He almost stammered out 'which one,' but he already knew.
"Yeah, Timmy says he saw him talking with Mike, and you guys answer to us, not his people." The other gang.
He didn't mean to, but he whimpered.
"You're gonna give your brother a message.
James stared at the ceiling, towel pressed to his face and the ice already melting. A trickle of water traced its way down the edge of his neck and soaked into the mattress. He rolled over, and groaned, as bruised muscles complained. How did he get himself into this? Was Melissa worth getting himself killed over?
No, of course not. But he didn't really like like her, did he? Okay, so she was pretty, and they got along pretty well. But her boyfriend was a jerk, and he didn't treat her right, so any time James could spend with her, make up for the bad stuff by making her smile... that was just what friends do, right?
Well, it was his loss that Andy didn't see it that way.
As for his brother... What was he doing hanging out with Mike Amrich? Cause that was a name you really didn't want to hear in the same sentence with someone you knew. If Andy had goons, Mike had thugs. He even got respect from some of the real gangs around here.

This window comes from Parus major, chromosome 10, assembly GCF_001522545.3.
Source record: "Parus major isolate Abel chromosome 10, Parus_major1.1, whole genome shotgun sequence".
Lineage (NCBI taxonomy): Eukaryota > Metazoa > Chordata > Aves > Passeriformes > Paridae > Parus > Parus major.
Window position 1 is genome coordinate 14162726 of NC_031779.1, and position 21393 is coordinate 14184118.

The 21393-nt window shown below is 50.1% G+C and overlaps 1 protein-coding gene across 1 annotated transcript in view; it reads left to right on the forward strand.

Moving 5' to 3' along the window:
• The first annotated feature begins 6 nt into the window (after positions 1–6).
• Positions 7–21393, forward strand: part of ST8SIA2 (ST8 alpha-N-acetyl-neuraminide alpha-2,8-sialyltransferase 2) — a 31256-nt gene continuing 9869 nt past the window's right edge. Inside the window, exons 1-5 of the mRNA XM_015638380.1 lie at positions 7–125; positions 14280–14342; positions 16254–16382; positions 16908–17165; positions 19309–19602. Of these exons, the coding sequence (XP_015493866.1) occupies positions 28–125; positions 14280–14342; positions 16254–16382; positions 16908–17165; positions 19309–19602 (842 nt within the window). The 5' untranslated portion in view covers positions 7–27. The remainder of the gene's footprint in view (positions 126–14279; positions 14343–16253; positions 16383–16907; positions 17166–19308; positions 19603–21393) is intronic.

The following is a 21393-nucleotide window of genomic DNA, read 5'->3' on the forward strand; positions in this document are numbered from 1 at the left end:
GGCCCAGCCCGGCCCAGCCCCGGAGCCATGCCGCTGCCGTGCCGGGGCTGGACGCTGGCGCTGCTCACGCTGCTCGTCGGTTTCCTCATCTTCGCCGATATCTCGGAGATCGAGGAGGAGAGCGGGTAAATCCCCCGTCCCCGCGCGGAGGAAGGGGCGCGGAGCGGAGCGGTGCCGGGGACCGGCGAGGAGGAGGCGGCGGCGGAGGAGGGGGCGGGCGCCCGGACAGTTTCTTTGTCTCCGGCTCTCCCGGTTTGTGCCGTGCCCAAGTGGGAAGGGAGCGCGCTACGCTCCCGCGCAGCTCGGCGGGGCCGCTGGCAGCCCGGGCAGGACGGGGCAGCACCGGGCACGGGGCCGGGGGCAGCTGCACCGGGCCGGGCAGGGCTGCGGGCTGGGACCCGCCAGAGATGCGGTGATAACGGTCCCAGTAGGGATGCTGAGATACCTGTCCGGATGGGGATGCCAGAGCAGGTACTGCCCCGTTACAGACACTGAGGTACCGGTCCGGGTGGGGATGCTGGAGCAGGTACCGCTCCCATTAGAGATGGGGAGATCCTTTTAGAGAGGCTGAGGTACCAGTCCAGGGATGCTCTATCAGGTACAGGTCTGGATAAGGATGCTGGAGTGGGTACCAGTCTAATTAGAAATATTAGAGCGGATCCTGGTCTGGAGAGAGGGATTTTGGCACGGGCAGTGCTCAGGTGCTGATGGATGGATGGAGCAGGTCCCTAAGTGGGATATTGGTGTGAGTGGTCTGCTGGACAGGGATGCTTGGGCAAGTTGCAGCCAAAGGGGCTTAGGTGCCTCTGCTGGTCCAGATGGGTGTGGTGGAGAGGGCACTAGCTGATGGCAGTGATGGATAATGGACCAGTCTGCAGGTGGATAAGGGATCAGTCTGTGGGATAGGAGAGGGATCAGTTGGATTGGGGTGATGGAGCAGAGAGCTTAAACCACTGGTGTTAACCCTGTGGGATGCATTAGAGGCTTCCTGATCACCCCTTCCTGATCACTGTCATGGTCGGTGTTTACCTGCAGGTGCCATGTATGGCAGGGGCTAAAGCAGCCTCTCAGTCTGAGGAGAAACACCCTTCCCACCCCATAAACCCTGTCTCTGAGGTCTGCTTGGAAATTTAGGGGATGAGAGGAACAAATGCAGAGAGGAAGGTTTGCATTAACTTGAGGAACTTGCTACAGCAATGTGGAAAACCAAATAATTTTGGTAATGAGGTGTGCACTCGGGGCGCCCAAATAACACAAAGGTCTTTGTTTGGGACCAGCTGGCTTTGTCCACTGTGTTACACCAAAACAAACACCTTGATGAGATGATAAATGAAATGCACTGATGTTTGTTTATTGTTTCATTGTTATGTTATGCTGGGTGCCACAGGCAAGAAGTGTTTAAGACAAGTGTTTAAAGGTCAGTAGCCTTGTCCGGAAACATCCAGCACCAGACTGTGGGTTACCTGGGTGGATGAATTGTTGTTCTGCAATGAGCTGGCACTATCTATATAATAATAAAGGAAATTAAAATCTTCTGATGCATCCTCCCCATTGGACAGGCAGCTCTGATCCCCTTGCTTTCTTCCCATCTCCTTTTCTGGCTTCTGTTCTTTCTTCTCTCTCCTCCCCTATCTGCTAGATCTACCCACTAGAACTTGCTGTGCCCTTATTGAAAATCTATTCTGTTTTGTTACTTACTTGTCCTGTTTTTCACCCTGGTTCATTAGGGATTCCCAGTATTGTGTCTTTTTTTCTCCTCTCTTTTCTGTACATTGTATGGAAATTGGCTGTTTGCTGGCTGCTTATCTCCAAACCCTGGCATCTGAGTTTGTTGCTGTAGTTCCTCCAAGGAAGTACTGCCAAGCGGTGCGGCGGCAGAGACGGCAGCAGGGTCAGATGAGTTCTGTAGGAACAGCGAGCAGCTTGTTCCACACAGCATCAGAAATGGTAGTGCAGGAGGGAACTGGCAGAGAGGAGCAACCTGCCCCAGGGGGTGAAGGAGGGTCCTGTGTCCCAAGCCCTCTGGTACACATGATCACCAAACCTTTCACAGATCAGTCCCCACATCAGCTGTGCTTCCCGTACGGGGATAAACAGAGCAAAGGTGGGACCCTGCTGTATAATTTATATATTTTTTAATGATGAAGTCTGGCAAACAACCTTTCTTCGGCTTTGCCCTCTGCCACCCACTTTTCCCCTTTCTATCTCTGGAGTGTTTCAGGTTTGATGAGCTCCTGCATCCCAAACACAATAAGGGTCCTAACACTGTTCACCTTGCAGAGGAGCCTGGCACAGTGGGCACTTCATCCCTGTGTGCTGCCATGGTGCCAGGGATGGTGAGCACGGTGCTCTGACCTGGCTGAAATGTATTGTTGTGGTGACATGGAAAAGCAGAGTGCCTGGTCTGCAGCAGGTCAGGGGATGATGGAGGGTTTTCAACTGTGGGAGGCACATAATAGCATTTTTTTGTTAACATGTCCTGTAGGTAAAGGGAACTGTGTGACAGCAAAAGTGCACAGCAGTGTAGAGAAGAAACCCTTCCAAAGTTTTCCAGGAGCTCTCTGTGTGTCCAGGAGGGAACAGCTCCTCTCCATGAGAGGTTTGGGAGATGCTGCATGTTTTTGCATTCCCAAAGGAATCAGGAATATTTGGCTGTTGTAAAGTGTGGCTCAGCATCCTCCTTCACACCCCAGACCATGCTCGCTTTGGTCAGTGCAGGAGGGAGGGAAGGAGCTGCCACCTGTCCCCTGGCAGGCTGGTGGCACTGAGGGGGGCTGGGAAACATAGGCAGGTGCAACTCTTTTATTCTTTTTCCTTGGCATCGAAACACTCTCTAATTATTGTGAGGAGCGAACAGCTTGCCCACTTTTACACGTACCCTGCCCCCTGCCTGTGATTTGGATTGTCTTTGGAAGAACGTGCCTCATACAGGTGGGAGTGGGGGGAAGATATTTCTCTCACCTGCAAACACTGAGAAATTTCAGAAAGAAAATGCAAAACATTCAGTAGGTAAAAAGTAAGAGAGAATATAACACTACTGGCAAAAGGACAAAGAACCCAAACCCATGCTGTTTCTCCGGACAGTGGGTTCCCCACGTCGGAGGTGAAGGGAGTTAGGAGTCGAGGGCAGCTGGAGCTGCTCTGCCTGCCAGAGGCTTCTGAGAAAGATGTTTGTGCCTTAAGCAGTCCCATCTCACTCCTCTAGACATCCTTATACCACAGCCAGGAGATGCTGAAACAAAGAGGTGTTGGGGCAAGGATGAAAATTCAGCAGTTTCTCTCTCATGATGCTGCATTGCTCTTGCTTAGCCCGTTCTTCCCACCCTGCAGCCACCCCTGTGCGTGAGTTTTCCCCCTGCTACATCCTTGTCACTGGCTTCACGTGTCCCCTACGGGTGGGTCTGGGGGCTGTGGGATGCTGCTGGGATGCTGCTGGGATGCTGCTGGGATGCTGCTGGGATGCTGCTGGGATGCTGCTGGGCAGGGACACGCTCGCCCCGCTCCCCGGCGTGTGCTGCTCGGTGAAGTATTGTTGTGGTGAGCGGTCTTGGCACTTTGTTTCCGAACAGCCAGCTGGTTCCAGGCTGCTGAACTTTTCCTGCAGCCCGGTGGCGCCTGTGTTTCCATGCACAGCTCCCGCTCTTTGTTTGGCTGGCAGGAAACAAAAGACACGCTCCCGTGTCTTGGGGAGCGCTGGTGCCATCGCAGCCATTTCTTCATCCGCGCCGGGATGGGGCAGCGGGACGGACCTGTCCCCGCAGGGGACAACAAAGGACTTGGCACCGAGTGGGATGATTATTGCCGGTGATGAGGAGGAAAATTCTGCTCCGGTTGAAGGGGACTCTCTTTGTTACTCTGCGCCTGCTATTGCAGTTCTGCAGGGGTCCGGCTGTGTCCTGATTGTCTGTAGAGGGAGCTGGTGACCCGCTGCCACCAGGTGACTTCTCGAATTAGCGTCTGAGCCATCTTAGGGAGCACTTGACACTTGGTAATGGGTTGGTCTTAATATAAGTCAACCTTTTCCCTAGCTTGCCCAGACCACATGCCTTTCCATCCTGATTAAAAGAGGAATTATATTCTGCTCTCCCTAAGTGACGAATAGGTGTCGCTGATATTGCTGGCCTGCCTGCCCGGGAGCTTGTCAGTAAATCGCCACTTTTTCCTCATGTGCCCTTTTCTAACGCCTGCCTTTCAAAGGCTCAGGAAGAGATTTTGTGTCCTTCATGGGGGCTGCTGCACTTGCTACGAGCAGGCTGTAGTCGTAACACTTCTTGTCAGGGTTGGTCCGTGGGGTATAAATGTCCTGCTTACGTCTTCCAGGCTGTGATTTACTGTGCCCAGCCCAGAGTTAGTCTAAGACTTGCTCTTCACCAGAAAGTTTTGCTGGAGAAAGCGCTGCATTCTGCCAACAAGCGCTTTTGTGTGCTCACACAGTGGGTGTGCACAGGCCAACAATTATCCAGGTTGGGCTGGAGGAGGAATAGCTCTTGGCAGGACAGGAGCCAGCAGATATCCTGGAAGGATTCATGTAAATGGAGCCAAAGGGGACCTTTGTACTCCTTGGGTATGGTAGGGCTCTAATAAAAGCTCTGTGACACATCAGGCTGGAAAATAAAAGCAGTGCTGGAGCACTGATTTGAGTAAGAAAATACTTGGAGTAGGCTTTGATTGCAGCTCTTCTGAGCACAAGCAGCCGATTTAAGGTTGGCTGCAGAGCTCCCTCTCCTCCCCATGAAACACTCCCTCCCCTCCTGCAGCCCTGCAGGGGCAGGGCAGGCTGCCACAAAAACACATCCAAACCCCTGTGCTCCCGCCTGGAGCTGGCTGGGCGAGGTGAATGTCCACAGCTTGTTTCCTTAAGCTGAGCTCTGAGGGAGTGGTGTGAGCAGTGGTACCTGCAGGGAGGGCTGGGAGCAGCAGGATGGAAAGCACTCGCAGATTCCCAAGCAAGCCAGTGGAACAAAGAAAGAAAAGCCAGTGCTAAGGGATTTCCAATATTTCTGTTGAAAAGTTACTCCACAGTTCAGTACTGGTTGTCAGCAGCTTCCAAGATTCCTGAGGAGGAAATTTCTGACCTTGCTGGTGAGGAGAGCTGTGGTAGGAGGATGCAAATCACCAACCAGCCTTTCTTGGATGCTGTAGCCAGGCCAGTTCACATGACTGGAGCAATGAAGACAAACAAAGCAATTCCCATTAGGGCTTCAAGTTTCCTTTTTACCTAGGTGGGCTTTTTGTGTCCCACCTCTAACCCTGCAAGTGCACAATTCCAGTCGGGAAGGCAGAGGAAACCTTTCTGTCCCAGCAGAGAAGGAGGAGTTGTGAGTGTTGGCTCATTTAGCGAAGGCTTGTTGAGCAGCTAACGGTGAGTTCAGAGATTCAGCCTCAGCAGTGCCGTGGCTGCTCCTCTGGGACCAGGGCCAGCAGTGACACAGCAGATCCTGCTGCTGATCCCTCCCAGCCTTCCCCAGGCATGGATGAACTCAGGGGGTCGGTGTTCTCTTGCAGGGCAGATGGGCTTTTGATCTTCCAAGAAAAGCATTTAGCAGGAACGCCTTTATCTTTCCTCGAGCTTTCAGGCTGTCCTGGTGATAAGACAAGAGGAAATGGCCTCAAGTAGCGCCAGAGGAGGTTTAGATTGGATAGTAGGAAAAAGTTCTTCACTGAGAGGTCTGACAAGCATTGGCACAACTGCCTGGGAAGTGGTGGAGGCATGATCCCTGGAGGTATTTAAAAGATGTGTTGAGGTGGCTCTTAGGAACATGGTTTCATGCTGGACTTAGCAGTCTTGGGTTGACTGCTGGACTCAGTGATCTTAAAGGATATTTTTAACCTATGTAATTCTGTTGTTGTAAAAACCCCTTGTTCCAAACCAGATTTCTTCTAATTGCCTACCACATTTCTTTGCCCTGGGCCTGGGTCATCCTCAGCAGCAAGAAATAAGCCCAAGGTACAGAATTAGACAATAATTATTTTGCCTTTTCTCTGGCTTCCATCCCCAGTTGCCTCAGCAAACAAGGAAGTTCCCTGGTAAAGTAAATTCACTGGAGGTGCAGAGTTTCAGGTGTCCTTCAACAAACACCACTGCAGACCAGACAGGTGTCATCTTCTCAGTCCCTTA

And his brother? Hardly the gang type either. Sometimes James suspected the only reason he got involved was cos of him. Little Jimmy, stay out of trouble.
He wasn't the trouble type. Really. But somehow... somehow, trouble seemed to find him.
Somewhere downstairs, the door slammed.
"It's me," he shouted, his voice cracking.
James sat up. At last, a welcome voice. Footsteps on the stairs. Maybe he could explain what was going on. Maybe his father would be that quiet, accepting ear he needed. God, if it was his mother, he'd never hear the end of it. But the voice was male. What luck.